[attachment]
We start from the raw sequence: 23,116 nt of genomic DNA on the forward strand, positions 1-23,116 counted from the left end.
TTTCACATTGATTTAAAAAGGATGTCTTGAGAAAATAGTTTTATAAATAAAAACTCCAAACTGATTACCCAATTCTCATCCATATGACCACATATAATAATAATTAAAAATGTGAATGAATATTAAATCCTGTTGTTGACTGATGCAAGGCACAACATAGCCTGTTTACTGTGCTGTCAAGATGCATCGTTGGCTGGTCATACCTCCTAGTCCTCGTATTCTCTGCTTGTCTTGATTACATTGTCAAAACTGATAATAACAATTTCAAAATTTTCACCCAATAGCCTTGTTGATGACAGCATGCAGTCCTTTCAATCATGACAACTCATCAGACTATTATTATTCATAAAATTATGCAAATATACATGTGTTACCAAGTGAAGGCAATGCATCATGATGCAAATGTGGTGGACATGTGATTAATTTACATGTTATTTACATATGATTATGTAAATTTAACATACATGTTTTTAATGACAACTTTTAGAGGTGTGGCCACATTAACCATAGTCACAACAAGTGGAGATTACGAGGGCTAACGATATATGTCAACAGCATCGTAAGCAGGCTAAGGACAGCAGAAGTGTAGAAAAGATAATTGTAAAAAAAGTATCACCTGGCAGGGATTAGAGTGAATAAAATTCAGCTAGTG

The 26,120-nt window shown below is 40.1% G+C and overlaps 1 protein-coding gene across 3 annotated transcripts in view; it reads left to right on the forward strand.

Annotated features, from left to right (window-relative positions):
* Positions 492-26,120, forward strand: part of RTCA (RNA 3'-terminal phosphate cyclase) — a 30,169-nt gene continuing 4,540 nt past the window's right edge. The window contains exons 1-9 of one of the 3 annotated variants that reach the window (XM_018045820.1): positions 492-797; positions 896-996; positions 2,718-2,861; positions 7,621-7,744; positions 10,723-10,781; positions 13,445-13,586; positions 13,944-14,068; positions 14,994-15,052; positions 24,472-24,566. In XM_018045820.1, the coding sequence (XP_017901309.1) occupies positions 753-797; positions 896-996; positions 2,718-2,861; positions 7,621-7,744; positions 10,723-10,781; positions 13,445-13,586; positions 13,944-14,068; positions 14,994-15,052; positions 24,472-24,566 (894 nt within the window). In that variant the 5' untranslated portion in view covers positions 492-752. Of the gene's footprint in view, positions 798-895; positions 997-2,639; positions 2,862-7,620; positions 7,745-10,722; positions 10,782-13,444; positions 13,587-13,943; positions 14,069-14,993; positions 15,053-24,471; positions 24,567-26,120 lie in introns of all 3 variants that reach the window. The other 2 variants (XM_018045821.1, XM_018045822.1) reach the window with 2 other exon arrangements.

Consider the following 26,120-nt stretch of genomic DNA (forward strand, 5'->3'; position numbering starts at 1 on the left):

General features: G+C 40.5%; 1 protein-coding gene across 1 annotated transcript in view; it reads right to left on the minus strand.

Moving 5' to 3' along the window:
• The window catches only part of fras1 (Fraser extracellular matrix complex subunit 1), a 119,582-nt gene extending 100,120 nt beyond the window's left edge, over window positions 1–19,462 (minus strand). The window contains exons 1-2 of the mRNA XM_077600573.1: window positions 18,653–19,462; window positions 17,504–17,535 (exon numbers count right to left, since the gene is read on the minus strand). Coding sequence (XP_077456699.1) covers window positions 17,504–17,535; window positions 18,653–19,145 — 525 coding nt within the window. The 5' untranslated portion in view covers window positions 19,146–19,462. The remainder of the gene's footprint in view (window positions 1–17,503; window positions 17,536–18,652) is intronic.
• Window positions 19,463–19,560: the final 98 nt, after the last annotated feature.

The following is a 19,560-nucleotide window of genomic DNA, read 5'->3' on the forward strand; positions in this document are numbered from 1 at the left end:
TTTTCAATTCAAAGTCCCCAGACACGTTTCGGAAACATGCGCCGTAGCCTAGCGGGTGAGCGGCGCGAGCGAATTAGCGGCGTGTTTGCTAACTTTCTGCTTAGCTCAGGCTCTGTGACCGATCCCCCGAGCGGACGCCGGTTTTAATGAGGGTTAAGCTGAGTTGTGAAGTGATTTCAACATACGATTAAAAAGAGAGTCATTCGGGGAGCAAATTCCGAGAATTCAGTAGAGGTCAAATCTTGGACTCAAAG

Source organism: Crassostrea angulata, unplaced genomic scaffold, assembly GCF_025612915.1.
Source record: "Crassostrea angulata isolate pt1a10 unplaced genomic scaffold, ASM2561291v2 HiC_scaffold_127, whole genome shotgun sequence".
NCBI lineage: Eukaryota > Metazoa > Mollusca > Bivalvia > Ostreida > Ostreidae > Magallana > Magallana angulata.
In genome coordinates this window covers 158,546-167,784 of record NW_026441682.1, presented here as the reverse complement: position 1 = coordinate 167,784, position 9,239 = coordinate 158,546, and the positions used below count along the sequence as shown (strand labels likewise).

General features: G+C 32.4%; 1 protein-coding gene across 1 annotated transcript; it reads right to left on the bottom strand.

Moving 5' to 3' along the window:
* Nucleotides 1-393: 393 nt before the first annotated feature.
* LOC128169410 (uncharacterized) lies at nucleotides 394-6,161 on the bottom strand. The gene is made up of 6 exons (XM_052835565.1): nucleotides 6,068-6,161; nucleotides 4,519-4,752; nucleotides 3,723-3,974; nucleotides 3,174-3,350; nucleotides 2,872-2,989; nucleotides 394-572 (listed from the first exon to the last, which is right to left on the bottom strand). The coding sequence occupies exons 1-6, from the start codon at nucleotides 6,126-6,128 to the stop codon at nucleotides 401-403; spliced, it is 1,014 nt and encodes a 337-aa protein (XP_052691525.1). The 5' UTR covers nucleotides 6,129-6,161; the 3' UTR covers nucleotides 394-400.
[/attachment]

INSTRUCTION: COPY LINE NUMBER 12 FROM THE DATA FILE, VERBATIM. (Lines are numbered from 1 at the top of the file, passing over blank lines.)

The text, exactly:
TTTTCAATTCAAAGTCCCCAGACACGTTTCGGAAACATGCGCCGTAGCCTAGCGGGTGAGCGGCGCGAGCGAATTAGCGGCGTGTTTGCTAACTTTCTGCTTAGCTCAGGCTCTGTGACCGATCCCCCGAGCGGACGCCGGTTTTAATGAGGGTTAAGCTGAGTTGTGAAGTGATTTCAACATACGATTAAAAAGAGAGTCATTCGGGGAGCAAATTCCGAGAATTCAGTAGAGGTCAAATCTTGGACTCAAAG